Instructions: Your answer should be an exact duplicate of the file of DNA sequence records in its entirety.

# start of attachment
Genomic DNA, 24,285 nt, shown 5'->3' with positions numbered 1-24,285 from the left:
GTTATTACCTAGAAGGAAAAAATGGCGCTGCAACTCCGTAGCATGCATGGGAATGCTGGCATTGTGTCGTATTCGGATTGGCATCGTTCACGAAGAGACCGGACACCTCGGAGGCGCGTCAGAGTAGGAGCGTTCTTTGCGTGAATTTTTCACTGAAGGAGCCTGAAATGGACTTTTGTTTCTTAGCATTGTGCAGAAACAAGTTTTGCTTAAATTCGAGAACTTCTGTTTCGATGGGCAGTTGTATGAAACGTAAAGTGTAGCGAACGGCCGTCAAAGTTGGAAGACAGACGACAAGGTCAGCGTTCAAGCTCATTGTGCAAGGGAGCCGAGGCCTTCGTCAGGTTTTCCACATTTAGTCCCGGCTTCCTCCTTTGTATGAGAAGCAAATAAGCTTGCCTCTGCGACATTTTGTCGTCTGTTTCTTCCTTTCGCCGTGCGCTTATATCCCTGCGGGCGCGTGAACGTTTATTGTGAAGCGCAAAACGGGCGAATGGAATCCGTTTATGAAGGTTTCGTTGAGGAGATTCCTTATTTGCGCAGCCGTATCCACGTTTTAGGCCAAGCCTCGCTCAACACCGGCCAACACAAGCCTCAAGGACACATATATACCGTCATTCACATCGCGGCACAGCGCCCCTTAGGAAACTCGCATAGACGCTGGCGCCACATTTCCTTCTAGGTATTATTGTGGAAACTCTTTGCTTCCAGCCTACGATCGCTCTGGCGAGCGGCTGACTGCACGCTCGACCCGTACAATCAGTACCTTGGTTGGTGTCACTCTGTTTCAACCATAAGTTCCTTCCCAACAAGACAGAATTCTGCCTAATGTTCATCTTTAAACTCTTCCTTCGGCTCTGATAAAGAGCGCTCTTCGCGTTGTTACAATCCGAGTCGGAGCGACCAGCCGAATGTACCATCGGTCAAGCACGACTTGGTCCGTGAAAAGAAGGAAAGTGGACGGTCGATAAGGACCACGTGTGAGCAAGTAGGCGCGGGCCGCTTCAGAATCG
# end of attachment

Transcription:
Genomic DNA, 24,285 nt, shown 5'->3' with positions numbered 1-24,285 from the left:
GTTATTACCTAGAAGGAAAAAATGGCGCTGCAACTCCGTAGCATGCATGGGAATGCTGGCATTGTGTCGTATTCGGATTGGCATCGTTCACGAAGAGACCGGACACCTCGGAGGCGCGTCAGAGTAGGAGCGTTCTTTGCGTGAATTTTTCACTGAAGGAGCCTGAAATGGACTTTTGTTTCTTAGCATTGTGCAGAAACAAGTTTTGCTTAAATTCGAGAACTTCTGTTTCGATGGGCAGTTGTATGAAACGTAAAGTGTAGCGAACGGCCGTCAAAGTTGGAAGACAGACGACAAGGTCAGCGTTCAAGCTCATTGTGCAAGGGAGCCGAGGCCTTCGTCAGGTTTTCCACATTTAGTCCCGGCTTCCTCCTTTGTATGAGAAGCAAATAAGCTTGCCTCTGCGACATTTTGTCGTCTGTTTCTTCCTTTCGCCGTGCGCTTATATCCCTGCGGGCGCGTGAACGTTTATTGTGAAGCGCAAAACGGGCGAATGGAATCCGTTTATGAAGGTTTCGTTGAGGAGATTCCTTATTTGCGCAGCCGTATCCACGTTTTAGGCCAAGCCTCGCTCAACACCGGCCAACACAAGCCTCAAGGACACATATATACCGTCATTCACATCGCGGCACAGCGCCCCTTAGGAAACTCGCATAGACGCTGGCGCCACATTTCCTTCTAGGTATTATTGTGGAAACTCTTTGCTTCCAGCCTACGATCGCTCTGGCGAGCGGCTGACTGCACGCTCGACCCGTACAATCAGTACCTTGGTTGGTGTCACTCTGTTTCAACCATAAGTTCCTTCCCAACAAGACAGAATTCTGCCTAATGTTCATCTTTAAACTCTTCCTTCGGCTCTGATAAAGAGCGCTCTTCGCGTTGTTACAATCCGAGTCGGAGCGACCAGCCGAATGTACCATCGGTCAAGCACGACTTGGTCCGTGAAAAGAAGGAAAGTGGACGGTCGATAAGGACCACGTGTGAGCAAGTAGGCGCGGGCCGCTTCAGAATCG